Depression is one of the most common health conditions affecting 1 out of every 10 Americans each year. In fact, within our Reboot community, depression and other mental health issues rank second behind overweight and obesity as the reason for joining the community or being interested in juicing.
Working with a wellness-focused mental health practitioner is essential for helping to feel better and improve overall wellness in your everyday life. In addition to working with an expert, consuming healthy foods can make a big difference in how you feel.
Here are the top 5 foods to help fight depression:
So many of us LOVE chocolate! Besides great taste and loads of health promoting antioxidants (in the dark, cacao rich varieties – not the processed milk chocolate stuff, of course), chocolate is one of the best mood-boosting foods. Chocolate is metabolized by the body into serotonin, one of our most potent mood enhancing hormones. No wonder we love it is so much! Just remember that if you’re trying to lose weight, a little bit goes a long way.
2.) Fruits (for natural sweetness!)
Fresh fruit is bright, vibrant and packed with immune supportive, health promoting phytonutrients. Unlike natural sugars in fruit, which are coupled with numerous phytonutrients and fiber to help regulate absorption, processed, refined sugars can cause a big boost in energy followed by a massive crash. This up and down is kind of like driving your car by flooring the gas then slamming on the breaks, over and over again. This sort of stop-and-go system can really zap energy levels and lead to feeling blue. Rather than a traditional sugary treat in the afternoon, try a piece of fresh fruit. Even better, add a plant-based protein to your fruit for even more blood sugar stabilizing power, like a handful of raw nuts with a fresh apple, banana, pear or orange. Blend up or juice your veggies along with your fruits for more balance, like our 80/20 Golden Reboot Rule.
3.) Gluten-free Grains
Going gluten-free is a hot food trend and while it’s not necessary or right for everyone, gluten sensitivity or intolerance has been linked to behavioral issues. Our youngest son was exhibiting signs of aggression and what my husband, health and wellness psychologist, Dr. Russell Kennedy, called “wheat rage.” Almost a year ago our family went on a gluten-free adventure to help Dillon and what a difference! In just a few weeks we noticed a big change in his behavior. As a 3 years old he of course pushed boundaries, but when he got upset he was much less intense and the time it took for him to calm down was so fast compared to before we eliminated gluten. Dillon, who suffers from other food allergies or sensitivities, used to say he had a “monster in his belly;” truly heartbreaking for a parent to hear. After going gluten-free he told me, “Mommy, the monsters are gone!”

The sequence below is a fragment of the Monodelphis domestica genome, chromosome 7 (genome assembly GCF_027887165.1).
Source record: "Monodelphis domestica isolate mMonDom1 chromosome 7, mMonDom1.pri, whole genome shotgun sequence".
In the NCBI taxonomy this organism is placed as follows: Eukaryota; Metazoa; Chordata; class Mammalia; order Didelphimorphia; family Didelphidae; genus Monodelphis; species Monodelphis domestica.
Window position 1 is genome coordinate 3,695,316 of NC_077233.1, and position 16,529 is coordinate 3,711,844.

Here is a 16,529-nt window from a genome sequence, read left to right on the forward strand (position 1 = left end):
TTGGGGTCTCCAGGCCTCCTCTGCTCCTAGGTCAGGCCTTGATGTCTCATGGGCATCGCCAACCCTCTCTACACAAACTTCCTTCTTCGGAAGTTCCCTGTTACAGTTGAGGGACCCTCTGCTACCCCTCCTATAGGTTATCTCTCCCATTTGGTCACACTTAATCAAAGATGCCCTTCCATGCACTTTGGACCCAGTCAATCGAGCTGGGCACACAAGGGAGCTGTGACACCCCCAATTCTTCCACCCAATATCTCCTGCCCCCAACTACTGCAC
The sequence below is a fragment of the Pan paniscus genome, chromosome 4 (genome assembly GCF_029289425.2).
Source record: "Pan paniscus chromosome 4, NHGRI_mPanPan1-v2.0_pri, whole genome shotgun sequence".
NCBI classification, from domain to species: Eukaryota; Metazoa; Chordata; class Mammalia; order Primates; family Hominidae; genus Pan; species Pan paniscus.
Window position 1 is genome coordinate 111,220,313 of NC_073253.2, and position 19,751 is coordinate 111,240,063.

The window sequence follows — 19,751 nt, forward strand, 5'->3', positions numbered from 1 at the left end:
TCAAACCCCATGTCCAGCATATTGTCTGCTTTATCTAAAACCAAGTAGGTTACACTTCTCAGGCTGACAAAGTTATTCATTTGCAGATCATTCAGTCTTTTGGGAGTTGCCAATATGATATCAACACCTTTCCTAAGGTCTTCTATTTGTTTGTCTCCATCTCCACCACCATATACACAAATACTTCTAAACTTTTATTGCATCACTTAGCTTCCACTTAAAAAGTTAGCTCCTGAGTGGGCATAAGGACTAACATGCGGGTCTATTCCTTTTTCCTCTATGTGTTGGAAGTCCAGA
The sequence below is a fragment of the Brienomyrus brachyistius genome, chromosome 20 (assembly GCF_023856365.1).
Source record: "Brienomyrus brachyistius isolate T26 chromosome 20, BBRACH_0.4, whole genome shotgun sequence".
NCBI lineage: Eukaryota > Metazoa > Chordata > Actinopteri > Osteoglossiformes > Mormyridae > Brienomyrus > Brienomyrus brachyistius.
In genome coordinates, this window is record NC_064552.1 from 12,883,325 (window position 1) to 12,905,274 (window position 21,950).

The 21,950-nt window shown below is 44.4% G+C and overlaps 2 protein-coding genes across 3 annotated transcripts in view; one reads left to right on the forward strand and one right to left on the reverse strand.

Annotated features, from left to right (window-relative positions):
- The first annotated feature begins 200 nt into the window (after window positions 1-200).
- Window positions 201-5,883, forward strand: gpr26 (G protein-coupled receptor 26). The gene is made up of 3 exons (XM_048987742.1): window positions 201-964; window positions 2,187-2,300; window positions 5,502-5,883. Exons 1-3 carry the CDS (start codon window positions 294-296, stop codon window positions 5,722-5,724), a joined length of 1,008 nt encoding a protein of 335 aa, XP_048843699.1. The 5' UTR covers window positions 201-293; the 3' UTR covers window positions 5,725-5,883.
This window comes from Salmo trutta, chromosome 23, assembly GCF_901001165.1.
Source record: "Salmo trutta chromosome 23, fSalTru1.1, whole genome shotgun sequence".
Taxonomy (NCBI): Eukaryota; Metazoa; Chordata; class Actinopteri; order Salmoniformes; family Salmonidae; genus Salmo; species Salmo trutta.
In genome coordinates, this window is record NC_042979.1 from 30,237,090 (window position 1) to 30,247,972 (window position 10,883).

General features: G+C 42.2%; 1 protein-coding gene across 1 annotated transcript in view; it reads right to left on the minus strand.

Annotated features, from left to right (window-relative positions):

4.) Vitamin D
Lack of vitamin D has been linked to many health issues from increased cancer risk to mood disorders. In fact, seasonal affective disorder or SAD might be linked not just to reduced exposure to direct sunlight in winter months but specifically how this leads to a lack of vitamin D. Most of us can’t get enough vitamin D from our diet or from sitting out in the sun for 15 minutes without the sunscreen most of the year – you have to live above the 37th parallel – that’s north of Atlanta, Georgia! This means you may need to take a supplement. Ask your doctor to check your blood level of vitamin D to find out if you could benefit from taking supplements.
5.) Omega-3 Fats
Foods like walnuts, chia seeds, flax seeds and wild salmon are rich in essential omega-3 fatty acids. Besides helping to reduce inflammation, these important nutrients are also linked to helping risk of depression.